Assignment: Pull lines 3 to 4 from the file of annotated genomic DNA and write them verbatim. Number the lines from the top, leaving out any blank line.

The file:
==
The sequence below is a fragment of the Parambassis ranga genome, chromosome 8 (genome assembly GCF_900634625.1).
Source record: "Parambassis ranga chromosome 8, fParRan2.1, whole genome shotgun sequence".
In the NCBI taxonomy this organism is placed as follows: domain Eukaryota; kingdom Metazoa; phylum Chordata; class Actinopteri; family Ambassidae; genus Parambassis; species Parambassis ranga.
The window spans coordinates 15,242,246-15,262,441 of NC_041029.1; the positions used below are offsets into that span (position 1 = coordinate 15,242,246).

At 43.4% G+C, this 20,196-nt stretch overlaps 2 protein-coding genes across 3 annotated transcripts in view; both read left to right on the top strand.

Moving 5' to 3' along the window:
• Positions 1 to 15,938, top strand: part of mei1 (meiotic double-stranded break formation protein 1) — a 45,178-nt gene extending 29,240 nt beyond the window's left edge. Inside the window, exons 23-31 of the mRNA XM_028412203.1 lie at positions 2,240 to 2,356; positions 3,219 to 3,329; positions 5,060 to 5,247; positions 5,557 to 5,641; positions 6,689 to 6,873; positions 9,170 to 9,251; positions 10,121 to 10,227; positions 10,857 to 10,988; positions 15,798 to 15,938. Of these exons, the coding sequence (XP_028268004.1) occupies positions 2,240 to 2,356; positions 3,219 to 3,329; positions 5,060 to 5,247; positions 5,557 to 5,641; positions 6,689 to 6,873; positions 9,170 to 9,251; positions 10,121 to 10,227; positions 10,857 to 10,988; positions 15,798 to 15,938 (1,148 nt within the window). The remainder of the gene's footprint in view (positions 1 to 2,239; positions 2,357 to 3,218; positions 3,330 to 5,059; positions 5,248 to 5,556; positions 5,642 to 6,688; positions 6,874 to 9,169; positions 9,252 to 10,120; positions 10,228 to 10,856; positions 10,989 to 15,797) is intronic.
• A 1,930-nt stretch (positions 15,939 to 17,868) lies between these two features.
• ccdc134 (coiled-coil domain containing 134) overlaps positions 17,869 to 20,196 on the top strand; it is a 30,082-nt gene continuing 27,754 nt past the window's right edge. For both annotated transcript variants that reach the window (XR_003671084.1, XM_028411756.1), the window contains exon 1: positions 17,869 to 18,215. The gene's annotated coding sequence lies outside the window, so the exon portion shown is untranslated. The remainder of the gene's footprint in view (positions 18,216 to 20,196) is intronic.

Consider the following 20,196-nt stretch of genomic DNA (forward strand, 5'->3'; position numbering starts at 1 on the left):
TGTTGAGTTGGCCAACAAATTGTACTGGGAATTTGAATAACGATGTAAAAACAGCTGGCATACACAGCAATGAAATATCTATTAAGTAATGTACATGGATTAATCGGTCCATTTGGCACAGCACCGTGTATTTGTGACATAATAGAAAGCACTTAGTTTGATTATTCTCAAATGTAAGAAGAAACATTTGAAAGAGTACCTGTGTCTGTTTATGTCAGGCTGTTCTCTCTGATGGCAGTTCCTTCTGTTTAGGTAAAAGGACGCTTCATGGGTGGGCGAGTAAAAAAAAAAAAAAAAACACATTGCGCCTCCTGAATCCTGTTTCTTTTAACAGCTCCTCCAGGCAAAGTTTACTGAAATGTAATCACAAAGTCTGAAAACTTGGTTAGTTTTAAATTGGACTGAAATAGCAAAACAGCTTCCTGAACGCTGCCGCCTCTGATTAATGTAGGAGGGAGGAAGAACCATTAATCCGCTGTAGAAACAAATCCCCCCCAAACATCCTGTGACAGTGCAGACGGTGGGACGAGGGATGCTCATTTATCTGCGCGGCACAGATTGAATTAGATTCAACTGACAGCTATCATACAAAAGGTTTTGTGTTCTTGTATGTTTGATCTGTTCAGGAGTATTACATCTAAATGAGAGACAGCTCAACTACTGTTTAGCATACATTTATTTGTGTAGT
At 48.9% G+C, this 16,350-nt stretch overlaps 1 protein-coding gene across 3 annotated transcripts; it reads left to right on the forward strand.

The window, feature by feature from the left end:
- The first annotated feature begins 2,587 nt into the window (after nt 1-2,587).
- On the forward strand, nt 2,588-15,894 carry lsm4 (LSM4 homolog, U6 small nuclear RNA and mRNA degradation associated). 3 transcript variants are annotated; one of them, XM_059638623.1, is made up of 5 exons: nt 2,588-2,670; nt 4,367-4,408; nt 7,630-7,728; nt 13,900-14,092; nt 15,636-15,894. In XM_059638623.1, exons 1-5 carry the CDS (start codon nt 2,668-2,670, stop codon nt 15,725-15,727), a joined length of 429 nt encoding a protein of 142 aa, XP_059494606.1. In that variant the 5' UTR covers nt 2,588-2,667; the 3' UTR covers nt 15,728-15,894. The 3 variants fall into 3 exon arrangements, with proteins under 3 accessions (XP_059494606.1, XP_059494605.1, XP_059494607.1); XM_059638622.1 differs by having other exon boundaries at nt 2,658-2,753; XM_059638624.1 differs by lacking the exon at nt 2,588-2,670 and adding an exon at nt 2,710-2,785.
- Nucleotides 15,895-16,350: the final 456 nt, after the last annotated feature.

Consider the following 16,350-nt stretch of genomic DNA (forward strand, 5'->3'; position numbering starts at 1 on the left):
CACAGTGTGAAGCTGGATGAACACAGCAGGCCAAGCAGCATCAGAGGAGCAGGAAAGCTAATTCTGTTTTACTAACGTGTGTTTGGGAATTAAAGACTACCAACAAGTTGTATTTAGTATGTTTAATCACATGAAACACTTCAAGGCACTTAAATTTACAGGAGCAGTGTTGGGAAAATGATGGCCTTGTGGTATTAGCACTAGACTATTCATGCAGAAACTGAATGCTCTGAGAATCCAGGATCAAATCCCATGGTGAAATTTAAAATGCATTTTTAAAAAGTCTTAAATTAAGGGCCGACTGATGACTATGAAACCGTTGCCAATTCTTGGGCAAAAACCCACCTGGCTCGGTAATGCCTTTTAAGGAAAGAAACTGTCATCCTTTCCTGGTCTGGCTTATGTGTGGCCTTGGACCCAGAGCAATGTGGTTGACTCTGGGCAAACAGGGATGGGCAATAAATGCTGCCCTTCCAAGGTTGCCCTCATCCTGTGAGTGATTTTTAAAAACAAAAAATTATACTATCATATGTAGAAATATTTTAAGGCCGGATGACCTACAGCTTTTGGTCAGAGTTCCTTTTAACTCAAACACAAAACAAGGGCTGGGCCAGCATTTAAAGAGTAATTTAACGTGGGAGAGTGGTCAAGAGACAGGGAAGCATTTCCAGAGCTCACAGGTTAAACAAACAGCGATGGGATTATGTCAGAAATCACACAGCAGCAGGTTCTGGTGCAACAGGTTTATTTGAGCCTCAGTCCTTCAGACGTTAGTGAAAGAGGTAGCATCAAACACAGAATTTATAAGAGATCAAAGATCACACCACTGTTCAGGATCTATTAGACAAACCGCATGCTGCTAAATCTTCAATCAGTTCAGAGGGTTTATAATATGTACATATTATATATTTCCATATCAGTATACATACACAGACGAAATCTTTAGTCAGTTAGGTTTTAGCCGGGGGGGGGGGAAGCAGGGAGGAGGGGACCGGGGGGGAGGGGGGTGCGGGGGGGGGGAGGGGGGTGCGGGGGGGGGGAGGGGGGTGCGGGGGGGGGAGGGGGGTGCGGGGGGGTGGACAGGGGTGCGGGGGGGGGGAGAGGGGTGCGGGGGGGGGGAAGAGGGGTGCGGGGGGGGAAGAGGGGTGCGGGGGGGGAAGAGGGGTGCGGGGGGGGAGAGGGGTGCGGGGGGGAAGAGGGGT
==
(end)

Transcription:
In the NCBI taxonomy this organism is placed as follows: domain Eukaryota; kingdom Metazoa; phylum Chordata; class Actinopteri; family Ambassidae; genus Parambassis; species Parambassis ranga.
The window spans coordinates 15,242,246-15,262,441 of NC_041029.1; the positions used below are offsets into that span (position 1 = coordinate 15,242,246).